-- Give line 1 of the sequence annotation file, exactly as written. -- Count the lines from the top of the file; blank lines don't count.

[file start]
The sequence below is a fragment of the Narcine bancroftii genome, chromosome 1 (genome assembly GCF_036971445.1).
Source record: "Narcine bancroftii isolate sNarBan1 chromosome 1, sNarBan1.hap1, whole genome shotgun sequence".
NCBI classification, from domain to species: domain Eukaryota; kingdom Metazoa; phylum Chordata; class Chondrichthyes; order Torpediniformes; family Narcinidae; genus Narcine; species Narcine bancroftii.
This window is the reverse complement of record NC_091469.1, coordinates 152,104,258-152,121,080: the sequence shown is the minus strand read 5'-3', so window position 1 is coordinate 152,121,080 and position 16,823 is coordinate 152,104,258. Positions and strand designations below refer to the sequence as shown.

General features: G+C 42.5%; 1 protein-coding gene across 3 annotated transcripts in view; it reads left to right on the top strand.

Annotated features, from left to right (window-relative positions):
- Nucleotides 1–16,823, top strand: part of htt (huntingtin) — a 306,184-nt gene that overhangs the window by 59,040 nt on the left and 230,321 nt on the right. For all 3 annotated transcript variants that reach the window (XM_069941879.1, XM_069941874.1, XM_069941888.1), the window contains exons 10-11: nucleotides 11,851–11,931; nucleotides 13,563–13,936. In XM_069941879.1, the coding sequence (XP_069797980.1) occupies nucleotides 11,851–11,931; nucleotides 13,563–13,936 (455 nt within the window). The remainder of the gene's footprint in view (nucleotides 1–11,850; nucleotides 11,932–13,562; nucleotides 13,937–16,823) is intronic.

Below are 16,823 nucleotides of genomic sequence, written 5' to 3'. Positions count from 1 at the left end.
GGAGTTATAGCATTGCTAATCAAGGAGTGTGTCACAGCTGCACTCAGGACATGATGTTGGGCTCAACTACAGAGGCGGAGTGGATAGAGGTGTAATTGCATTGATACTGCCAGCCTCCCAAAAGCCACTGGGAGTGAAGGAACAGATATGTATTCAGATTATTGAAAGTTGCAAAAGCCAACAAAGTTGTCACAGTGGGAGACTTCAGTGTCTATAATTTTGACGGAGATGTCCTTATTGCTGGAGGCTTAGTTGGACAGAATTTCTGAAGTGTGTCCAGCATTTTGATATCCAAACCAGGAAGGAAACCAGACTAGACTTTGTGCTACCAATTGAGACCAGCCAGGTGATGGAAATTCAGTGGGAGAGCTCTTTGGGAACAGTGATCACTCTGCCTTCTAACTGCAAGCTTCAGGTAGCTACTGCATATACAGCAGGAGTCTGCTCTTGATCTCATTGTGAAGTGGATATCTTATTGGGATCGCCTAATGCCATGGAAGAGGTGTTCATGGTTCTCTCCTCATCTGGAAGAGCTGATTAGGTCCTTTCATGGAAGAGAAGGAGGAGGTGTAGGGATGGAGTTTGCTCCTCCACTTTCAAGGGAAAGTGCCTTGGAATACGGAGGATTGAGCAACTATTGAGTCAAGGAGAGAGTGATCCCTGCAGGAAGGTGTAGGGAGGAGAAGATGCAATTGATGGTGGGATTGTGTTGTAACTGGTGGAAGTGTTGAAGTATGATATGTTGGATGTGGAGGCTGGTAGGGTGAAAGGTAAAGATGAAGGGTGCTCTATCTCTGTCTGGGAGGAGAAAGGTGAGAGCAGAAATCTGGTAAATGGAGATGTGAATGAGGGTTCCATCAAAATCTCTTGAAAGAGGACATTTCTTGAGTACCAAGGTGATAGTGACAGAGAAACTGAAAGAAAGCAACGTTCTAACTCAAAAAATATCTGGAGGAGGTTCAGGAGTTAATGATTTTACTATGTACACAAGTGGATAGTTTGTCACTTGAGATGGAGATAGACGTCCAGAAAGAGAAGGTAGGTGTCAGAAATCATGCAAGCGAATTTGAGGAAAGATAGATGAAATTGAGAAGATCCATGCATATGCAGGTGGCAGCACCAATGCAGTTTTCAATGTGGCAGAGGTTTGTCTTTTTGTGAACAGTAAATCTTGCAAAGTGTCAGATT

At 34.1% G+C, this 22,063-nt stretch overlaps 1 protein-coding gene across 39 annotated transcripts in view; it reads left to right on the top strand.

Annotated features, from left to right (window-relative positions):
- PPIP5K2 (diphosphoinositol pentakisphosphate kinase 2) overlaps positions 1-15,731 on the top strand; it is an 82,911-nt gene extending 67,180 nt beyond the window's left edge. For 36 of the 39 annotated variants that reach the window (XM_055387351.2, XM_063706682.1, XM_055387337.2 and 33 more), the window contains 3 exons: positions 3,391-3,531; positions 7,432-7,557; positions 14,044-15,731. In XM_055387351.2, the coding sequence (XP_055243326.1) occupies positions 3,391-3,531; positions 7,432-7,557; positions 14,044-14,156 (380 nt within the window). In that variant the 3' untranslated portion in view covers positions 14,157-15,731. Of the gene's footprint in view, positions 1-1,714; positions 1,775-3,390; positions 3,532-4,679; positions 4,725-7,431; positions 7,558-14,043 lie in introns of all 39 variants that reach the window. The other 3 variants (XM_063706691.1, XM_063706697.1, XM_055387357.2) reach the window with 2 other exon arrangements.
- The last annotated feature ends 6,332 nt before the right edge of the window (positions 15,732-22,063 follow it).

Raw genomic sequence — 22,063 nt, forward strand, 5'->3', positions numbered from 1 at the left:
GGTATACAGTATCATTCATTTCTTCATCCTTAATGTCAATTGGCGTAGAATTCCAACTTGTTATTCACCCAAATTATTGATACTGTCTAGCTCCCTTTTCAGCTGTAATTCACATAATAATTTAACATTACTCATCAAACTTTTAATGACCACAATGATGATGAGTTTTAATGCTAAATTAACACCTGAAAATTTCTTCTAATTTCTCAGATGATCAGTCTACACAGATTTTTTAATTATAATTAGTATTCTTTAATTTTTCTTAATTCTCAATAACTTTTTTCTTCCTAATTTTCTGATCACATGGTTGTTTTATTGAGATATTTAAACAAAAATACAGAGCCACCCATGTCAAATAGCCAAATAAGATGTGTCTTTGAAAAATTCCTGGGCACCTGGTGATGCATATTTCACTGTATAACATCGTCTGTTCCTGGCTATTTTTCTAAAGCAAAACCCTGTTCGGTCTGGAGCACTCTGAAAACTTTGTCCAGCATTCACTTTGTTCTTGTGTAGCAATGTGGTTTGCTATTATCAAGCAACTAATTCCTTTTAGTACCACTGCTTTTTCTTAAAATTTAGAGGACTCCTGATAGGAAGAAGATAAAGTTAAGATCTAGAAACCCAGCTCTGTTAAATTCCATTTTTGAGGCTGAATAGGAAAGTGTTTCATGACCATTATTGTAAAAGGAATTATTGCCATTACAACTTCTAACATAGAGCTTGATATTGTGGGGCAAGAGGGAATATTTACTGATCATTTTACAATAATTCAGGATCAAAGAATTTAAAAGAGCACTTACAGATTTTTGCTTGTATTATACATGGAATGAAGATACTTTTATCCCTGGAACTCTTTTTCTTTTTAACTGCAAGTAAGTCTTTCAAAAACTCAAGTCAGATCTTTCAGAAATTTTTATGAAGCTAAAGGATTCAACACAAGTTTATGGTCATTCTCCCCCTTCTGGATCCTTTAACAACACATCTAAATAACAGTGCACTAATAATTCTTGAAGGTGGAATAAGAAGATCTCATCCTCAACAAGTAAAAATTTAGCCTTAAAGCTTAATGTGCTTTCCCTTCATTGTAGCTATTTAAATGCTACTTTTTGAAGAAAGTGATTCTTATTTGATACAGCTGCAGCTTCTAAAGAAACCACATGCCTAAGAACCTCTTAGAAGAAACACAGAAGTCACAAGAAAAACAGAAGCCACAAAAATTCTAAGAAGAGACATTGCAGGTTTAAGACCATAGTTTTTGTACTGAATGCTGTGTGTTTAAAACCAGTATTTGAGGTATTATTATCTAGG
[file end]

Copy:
The sequence below is a fragment of the Narcine bancroftii genome, chromosome 1 (genome assembly GCF_036971445.1).